No food stamps for junk food: Florida bill would ban buying sweets with food stamps

11:16 AM, Feb 6, 2012   |    comments
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St. Petersburg, Florida -- Florida's struggling families can use food stamps to buy staples like milk, vegetables, fruits and meat. But they can also use them to buy sweets like cakes, cookies, and Jell-O and snack foods like chips -- something a state senator wants stopped. 

A bill by Republican State Senator Ronda Storms of Valrico would allow the state Department of Children and Families to determine "nonstaple, unhealthy foods" and prevent food stamp money from being spent on them.

The bill gives this list of off-limits foods, but says the restrictions should not be limited to just these items:

  • Foods containing trans fats 
  • Sweetened beverages, including sodas
  • Jell-O
  • Candy
  • Ice cream
  • Pudding
  • Popsicles
  • Muffins
  • Sweet rolls
  • Cakes
  • Cupcakes
  • Pies
  • Cobblers
  • Pastries
  • Doughnuts
  • Corn-based salty snacks
  • Pretzels
  • Party mix
  • Popcorn
  • Potato chips

Under existing law, food stamps -- also called by their formal name, the Supplemental Nutrition Assistance Program, or SNAP -- already cannot be spent on these items:

  • Beer, wine, liquor, cigarettes, or tobacco
  • Pet food, soaps, paper products, or household supplies
  • Vitamins and other medicines
  • Food that will be eaten in the store
  • Hot foods

Studies of the issue by the USDA, which oversees the nationwide program, have found these concerns with past attempts to ban sweets and junk foods from the food stamp program:

- No clear standards exist for defining food as "good" or "bad," or "healthy" and "unhealthy"
One example is diet soda -- it contains zero calories, so should it be considered "unhealthy?"

- New regulations mean new complexity and cost
There are more than 300,000 food products on the market, so blocking and tracking sweets and junk food could be costly, and store cashiers would be left to make the ultimate decisions

- No evidence exists that food stamp use contributes to a poor diet or obesity
Research shows food stamp users are as likely as rich people to make poor food choices 

Storms' bill (SB 1658) recently passed a committee; a companion bill in the state House (HB 1401) is being considered by a subcommittee.

The bill would also require the state to launch a culturally sensitive campaign to educate people about the benefits of a nutritious diet. Supporters say it would help recipients follow healthy eating habits and prevent taxpayer funds from being used to purchase luxury foods like bakery cakes when they can whip up a cheaper box mix.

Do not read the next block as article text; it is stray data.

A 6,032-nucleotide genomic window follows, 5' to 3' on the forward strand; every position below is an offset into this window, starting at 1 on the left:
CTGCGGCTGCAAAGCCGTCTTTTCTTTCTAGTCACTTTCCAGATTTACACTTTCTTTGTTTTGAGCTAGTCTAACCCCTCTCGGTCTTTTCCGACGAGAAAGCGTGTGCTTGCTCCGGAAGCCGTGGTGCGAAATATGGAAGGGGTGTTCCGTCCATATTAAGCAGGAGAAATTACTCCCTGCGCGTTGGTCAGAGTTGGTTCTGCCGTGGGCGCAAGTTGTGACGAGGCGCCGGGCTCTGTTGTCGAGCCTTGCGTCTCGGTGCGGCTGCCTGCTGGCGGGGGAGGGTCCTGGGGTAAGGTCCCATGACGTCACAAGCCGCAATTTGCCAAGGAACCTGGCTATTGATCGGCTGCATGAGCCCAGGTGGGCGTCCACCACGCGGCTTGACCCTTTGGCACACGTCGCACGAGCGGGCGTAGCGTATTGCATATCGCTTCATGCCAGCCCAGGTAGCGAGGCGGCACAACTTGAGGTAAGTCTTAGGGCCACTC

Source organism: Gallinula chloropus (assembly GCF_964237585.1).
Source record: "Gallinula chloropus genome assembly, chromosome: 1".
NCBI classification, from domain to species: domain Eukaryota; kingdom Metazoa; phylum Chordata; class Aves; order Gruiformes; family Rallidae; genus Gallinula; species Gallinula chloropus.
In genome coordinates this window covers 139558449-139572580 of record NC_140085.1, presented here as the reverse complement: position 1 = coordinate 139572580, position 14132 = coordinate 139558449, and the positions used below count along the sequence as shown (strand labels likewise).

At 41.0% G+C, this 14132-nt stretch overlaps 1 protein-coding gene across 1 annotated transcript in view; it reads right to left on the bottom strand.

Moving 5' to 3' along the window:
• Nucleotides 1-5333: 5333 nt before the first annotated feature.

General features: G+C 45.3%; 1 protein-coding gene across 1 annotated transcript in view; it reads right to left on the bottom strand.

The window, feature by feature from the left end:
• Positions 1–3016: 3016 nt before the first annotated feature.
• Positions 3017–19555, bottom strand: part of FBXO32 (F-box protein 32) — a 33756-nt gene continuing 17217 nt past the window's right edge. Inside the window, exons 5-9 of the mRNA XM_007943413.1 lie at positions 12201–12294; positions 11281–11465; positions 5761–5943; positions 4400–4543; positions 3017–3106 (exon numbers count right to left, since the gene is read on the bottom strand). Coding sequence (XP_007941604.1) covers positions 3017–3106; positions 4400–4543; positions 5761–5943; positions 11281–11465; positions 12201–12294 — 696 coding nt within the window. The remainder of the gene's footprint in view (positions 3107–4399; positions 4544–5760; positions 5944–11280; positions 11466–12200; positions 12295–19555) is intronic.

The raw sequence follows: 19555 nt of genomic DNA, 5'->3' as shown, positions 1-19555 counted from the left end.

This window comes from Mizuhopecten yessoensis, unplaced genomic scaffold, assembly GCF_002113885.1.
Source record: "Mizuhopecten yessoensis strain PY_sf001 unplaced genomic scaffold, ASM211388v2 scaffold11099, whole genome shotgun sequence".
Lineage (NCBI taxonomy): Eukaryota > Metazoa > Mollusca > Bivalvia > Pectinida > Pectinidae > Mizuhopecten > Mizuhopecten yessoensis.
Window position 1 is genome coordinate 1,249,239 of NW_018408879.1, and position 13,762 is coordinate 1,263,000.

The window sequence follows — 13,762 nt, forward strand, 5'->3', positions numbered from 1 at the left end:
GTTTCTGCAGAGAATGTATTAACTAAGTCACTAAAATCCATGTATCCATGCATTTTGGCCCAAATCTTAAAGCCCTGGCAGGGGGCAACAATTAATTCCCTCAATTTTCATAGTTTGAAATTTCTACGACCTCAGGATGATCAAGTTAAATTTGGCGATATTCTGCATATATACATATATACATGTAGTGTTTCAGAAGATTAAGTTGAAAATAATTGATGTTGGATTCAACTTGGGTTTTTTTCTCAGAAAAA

"Most individuals using public assistance dollars are using the funds to get by and to provide for their families. However, we should do what we can to prevent dollars intended to help Florida's poorest families from being spent in the wrong places," Storms said in a statement.

But critics say the government shouldn't dictate what people eat.

"What I choose to ingest even though I may be on food stamps, that's at my discretion. I don't need government telling me what I can and cannot purchase," said Rep. Gwyndolen Clarke-Reed, a Pompano Beach Democrat who voted in committee against the bill.

She said the bill is demeaning and invasive and she worries the education campaign would imply to "minorities and low-income folks that they're not intelligent enough to make selections on the foods they want."

The state Department of Children and Families, which oversees Florida's food stamp program, would have to get federal approval from the U.S. Department of Agriculture to implement the bill if it passes, which may be tricky since no other states have been successful.

The federal government spent nearly $5 billion last year to help about 3 million Floridians, as an increasing number are relying on the program in a sour economy. The average monthly benefit in the state is about $140 per person, according to the USDA.

In 2004, Gov. Tim Pawlenty tried to make Minnesota's welfare program the first in the country to ban recipients from buying candy with food stamps, but feds didn't go for it. Last year, New York City applied for a waiver to restrict the sale of soda and sugary drinks, but that was also denied.

Iowa, California and Texas have proposed similar bills in the past two years, but nothing has been passed into law, according to at the National Conference of State Legislators.

The waivers often require cumbersome negotiations with federal officials and, if granted, cannot originally be applied statewide. The USDA requires a control group, meaning it must be started as a pilot program in a few counties, and be evaluated by an outside party, said Sheri Steisel, director of human services policy for NCSL.

A group of bishops and welfare advocates met with lawmakers to oppose the bill they say is insulting to Florida's growing number of unemployed.

"The proposed legislation creates new hurdles for families already struggling to meet their most basic daily needs," said Debra Susie, executive director for Florida Impact and the Florida Partnership to End Childhood Hunger.

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